Having launched his first startup when he was 22 and not quite out of business school, Jackson Meyer has seen his venture Verus Global turn over an epic $24 million in revenue within its first 12 months.
Verus Global was founded in January 2019 to reimagine the freight forwarding industry through cloud-based technology, offering customers more transparency as to where their goods are at any given time.
At the same time, this is a relationships business, Meyer tells StartupSmart. So that tech is layered over the traditional, people-centric side of logistics.
Each customer has one point of contact, and access to people on the ground, the founder explains.
“Relationships make the industry, and we’re not taking that for granted,” he says.
Finding a backer
Having spent the summers of his teenage years unpacking for his parents’ foreign forwarding business, Meyer spied a niche in the market, and “an opportunity to become a young player within such an old and traditionally dated industry”.
While he admits he wasn’t exactly engaged in high school, he ended up pursuing a diploma in logistics and then a business degree, majoring in supply chain logistics.
When he was one subject away from graduating, Meyer got the opportunity to pitch his idea to the Young Presidents’ Organisation, and walked away from uni to pursue Verus Global.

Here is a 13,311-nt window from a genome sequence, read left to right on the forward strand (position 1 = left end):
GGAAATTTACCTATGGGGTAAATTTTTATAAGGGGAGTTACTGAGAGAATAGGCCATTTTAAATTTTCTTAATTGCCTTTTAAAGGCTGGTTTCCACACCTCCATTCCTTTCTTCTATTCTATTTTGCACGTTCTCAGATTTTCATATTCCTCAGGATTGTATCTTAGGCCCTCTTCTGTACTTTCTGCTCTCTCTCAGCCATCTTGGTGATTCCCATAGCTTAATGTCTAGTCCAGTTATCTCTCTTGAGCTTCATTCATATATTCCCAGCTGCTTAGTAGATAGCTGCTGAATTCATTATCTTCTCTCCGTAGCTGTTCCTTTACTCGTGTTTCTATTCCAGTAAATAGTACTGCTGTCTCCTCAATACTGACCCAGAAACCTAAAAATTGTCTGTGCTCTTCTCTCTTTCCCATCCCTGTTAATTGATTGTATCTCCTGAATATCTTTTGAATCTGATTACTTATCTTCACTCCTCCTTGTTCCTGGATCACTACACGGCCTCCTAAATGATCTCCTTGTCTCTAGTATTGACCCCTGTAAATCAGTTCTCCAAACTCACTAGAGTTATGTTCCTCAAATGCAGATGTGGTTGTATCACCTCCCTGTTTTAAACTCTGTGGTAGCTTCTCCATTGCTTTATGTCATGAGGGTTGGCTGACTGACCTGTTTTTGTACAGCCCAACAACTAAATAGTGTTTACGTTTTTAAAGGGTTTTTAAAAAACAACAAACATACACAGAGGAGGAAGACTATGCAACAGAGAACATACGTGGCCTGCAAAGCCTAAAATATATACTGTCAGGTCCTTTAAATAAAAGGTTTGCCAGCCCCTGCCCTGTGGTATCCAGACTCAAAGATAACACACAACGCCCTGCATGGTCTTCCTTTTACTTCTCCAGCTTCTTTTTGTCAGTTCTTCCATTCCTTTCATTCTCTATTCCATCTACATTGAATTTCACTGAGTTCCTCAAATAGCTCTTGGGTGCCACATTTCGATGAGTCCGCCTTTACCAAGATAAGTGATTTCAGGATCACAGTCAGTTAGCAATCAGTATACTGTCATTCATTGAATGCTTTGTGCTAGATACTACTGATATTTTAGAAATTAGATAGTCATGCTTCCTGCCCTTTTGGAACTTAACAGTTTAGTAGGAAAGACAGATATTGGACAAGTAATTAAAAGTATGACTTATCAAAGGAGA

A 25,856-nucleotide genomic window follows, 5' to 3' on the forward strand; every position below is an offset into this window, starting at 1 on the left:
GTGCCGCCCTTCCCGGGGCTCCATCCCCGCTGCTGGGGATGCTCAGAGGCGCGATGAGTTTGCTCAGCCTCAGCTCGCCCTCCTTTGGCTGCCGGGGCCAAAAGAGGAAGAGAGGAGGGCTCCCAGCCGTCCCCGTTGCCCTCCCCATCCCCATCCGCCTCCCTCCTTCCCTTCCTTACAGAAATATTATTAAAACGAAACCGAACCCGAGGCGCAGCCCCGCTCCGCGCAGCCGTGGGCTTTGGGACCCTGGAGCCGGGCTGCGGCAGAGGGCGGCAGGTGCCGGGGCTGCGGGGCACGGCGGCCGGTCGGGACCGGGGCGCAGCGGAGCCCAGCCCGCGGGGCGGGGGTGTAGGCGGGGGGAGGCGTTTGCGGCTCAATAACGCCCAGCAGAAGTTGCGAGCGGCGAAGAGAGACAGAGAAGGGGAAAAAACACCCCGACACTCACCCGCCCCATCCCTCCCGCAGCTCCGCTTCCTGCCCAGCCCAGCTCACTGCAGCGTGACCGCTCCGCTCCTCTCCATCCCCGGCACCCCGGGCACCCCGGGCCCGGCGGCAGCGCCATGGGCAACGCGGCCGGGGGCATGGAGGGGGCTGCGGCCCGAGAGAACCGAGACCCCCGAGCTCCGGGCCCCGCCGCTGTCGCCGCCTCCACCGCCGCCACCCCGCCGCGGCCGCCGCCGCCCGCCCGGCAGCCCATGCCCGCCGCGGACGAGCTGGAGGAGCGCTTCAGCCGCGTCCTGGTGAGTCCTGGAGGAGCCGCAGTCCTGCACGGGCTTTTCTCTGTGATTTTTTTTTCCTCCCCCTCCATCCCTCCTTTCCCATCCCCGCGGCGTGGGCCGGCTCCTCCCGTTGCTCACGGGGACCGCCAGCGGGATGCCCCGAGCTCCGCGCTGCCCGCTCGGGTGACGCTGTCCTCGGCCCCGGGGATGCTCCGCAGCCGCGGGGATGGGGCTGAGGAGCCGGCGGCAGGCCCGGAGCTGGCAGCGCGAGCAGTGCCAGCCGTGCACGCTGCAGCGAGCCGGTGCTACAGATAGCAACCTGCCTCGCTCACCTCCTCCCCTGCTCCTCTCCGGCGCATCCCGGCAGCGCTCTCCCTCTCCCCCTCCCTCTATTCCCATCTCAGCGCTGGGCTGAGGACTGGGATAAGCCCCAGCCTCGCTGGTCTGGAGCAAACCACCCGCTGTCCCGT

He started setting up meetings with potential partners, advocates and investors. Eventually his work paid off, and he secured the backing of serial entrepreneur and co-founder of Aspen Medical Andrew Walker as an investor and chair of Versus Global.
“He fully backed me and what I wanted to do,” Meyer says.
“Others were saying, ‘you’re dreaming, kid’,” he adds.
“I can’t speak highly enough of him.”
Meyer doesn’t disclose how much Walker invested, but the startup launched with three offices, in Melbourne, Shanghai and Hong Kong. Now, Verus Global has 14 sites around the world and 53 staff members.
But when asked whether hitting $24 million in revenue in the first 12 months surpassed his expectations, the young founder says, actually, the opposite is true.
“It’s a little bit disappointing,” he says,
“It could always be better — there were a few things that obviously went our way, but there were a few things that didn’t.”
For example, especially in the early months, Meyer admits he struggled with managing cash flow. Because the business bills clients after their shipments have arrived, there was no incoming cash until March or April, months after the business launched, he explains.
“It was a really difficult period in order to get started.”
But if 2019 was about laying the foundation, 2020 is about accelerating, he says. There are higher expectations now.
“We will see those revenues double or triple” Meyer predicts.
He’s equally confident in his long-term goals.
Within five years “we’ll be doing $150 million, easy”, he says.
For Meyer, much of this confidence comes from his faith in the Verus Global team, especially those at the management levels.
He has “complete faith” in them to make the right calls at the right times, he says.
This is a young guy running his first business, and he appreciates the risk his staff are taking by coming on board.
“People have left jobs they’ve been at for 20 years to join a 22-year-old with an ambitious idea,” he says.
“I can’t let them down … there’s no option for failure.”